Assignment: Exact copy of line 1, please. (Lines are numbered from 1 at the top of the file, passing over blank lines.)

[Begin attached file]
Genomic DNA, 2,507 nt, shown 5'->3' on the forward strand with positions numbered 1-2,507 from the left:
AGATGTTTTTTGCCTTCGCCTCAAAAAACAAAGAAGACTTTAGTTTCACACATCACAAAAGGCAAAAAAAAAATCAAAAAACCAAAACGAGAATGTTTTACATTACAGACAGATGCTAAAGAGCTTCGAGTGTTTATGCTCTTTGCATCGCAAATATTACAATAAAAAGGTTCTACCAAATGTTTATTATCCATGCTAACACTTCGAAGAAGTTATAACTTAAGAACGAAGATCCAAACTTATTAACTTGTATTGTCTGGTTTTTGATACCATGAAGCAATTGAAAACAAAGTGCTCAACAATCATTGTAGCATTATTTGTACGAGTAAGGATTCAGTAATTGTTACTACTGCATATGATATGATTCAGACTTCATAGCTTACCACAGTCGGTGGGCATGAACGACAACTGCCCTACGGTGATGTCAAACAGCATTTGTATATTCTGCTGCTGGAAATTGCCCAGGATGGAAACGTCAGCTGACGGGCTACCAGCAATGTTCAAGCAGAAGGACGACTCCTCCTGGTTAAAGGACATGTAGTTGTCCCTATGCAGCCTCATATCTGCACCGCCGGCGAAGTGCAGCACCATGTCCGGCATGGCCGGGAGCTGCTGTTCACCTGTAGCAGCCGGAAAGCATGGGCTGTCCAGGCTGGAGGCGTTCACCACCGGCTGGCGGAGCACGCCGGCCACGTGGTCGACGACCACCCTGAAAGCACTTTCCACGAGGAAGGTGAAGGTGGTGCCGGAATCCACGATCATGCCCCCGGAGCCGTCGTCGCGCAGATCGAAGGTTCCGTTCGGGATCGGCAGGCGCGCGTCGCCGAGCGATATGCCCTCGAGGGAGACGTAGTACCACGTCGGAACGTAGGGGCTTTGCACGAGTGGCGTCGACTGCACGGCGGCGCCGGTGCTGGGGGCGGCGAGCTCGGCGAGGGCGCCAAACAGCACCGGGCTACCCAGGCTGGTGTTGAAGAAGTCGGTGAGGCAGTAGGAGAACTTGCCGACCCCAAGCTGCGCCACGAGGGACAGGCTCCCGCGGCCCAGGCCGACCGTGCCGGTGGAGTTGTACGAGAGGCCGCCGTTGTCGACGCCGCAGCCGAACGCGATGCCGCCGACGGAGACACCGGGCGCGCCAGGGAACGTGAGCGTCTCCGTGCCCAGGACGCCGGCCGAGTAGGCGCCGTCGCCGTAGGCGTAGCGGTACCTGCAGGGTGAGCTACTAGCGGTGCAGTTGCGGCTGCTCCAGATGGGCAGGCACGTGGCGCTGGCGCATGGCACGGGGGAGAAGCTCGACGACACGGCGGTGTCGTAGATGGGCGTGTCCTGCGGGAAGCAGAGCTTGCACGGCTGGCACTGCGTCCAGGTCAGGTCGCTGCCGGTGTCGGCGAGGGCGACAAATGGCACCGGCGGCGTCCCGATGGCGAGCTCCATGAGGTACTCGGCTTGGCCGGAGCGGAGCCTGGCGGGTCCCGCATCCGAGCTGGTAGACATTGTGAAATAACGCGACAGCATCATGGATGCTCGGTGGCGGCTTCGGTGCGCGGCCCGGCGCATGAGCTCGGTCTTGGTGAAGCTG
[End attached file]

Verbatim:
Genomic DNA, 2,507 nt, shown 5'->3' on the forward strand with positions numbered 1-2,507 from the left: